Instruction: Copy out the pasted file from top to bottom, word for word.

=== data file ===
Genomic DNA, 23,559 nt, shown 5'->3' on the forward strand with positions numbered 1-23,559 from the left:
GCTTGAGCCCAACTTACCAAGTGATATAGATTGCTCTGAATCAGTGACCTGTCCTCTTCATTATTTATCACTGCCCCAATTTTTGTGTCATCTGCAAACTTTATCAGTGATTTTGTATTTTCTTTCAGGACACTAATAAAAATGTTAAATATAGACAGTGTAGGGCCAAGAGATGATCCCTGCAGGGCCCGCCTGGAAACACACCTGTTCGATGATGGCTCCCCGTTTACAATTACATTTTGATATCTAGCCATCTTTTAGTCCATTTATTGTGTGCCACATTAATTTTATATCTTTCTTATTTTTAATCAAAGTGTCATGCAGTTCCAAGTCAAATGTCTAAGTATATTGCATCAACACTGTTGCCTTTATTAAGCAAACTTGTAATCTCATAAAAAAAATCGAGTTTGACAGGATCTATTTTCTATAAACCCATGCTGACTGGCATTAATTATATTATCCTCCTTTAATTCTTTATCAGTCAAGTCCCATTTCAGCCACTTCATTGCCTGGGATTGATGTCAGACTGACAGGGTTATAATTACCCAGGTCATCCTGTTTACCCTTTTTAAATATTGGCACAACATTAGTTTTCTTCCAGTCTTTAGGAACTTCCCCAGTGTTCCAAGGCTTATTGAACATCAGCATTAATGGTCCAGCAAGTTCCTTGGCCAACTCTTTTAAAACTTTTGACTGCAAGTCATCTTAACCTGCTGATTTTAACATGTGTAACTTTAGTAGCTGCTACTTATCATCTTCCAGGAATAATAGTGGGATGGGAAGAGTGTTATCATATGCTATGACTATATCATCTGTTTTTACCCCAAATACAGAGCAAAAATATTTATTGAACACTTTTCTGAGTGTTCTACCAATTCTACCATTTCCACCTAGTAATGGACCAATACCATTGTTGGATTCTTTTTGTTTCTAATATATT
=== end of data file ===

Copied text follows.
Genomic DNA, 23,559 nt, shown 5'->3' on the forward strand with positions numbered 1-23,559 from the left:
GCTTGAGCCCAACTTACCAAGTGATATAGATTGCTCTGAATCAGTGACCTGTCCTCTTCATTATTTATCACTGCCCCAATTTTTGTGTCATCTGCAAACTTTATCAGTGATTTTGTATTTTCTTTCAGGACACTAATAAAAATGTTAAATATAGACAGTGTAGGGCCAAGAGATGATCCCTGCAGGGCCCGCCTGGAAACACACCTGTTCGATGATGGCTCCCCGTTTACAATTACATTTTGATATCTAGCCATCTTTTAGTCCATTTATTGTGTGCCACATTAATTTTATATCTTTCTTATTTTTAATCAAAGTGTCATGCAGTTCCAAGTCAAATGTCTAAGTATATTGCATCAACACTGTTGCCTTTATTAAGCAAACTTGTAATCTCATAAAAAAAATCGAGTTTGACAGGATCTATTTTCTATAAACCCATGCTGACTGGCATTAATTATATTATCCTCCTTTAATTCTTTATCAGTCAAGTCCCATTTCAGCCACTTCATTGCCTGGGATTGATGTCAGACTGACAGGGTTATAATTACCCAGGTCATCCTGTTTACCCTTTTTAAATATTGGCACAACATTAGTTTTCTTCCAGTCTTTAGGAACTTCCCCAGTGTTCCAAGGCTTATTGAACATCAGCATTAATGGTCCAGCAAGTTCCTTGGCCAACTCTTTTAAAACTTTTGACTGCAAGTCATCTTAACCTGCTGATTTTAACATGTGTAACTTTAGTAGCTGCTACTTATCATCTTCCAGGAATAATAGTGGGATGGGAAGAGTGTTATCATATGCTATGACTATATCATCTGTTTTTACCCCAAATACAGAGCAAAAATATTTATTGAACACTTTTCTGAGTGTTCTACCAATTCTACCATTTCCACCTAGTAATGGACCAATACCATTGTTGGATTCTTTTTGTTTCTAATATATT